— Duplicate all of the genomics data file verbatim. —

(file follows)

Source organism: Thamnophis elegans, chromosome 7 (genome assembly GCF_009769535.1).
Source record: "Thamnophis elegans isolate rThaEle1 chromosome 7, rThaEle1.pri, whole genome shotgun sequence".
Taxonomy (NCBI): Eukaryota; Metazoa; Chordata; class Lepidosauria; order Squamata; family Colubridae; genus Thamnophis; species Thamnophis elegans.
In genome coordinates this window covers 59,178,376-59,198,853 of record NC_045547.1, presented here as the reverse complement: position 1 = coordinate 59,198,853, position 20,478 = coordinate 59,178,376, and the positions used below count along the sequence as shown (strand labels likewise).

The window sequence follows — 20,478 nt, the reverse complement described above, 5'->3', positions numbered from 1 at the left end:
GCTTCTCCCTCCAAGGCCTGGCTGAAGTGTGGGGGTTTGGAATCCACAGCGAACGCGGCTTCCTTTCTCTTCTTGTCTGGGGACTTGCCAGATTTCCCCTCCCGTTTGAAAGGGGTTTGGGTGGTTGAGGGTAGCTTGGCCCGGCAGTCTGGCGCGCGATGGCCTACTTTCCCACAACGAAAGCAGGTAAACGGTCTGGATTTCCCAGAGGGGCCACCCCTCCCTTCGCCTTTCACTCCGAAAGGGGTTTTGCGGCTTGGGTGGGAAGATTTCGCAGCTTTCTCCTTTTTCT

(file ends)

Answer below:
Source organism: Thamnophis elegans, chromosome 7 (genome assembly GCF_009769535.1).
Source record: "Thamnophis elegans isolate rThaEle1 chromosome 7, rThaEle1.pri, whole genome shotgun sequence".
Taxonomy (NCBI): Eukaryota; Metazoa; Chordata; class Lepidosauria; order Squamata; family Colubridae; genus Thamnophis; species Thamnophis elegans.
In genome coordinates this window covers 59,178,376-59,198,853 of record NC_045547.1, presented here as the reverse complement: position 1 = coordinate 59,198,853, position 20,478 = coordinate 59,178,376, and the positions used below count along the sequence as shown (strand labels likewise).

The window sequence follows — 20,478 nt, the reverse complement described above, 5'->3', positions numbered from 1 at the left end:
GCTTCTCCCTCCAAGGCCTGGCTGAAGTGTGGGGGTTTGGAATCCACAGCGAACGCGGCTTCCTTTCTCTTCTTGTCTGGGGACTTGCCAGATTTCCCCTCCCGTTTGAAAGGGGTTTGGGTGGTTGAGGGTAGCTTGGCCCGGCAGTCTGGCGCGCGATGGCCTACTTTCCCACAACGAAAGCAGGTAAACGGTCTGGATTTCCCAGAGGGGCCACCCCTCCCTTCGCCTTTCACTCCGAAAGGGGTTTTGCGGCTTGGGTGGGAAGATTTCGCAGCTTTCTCCTTTTTCT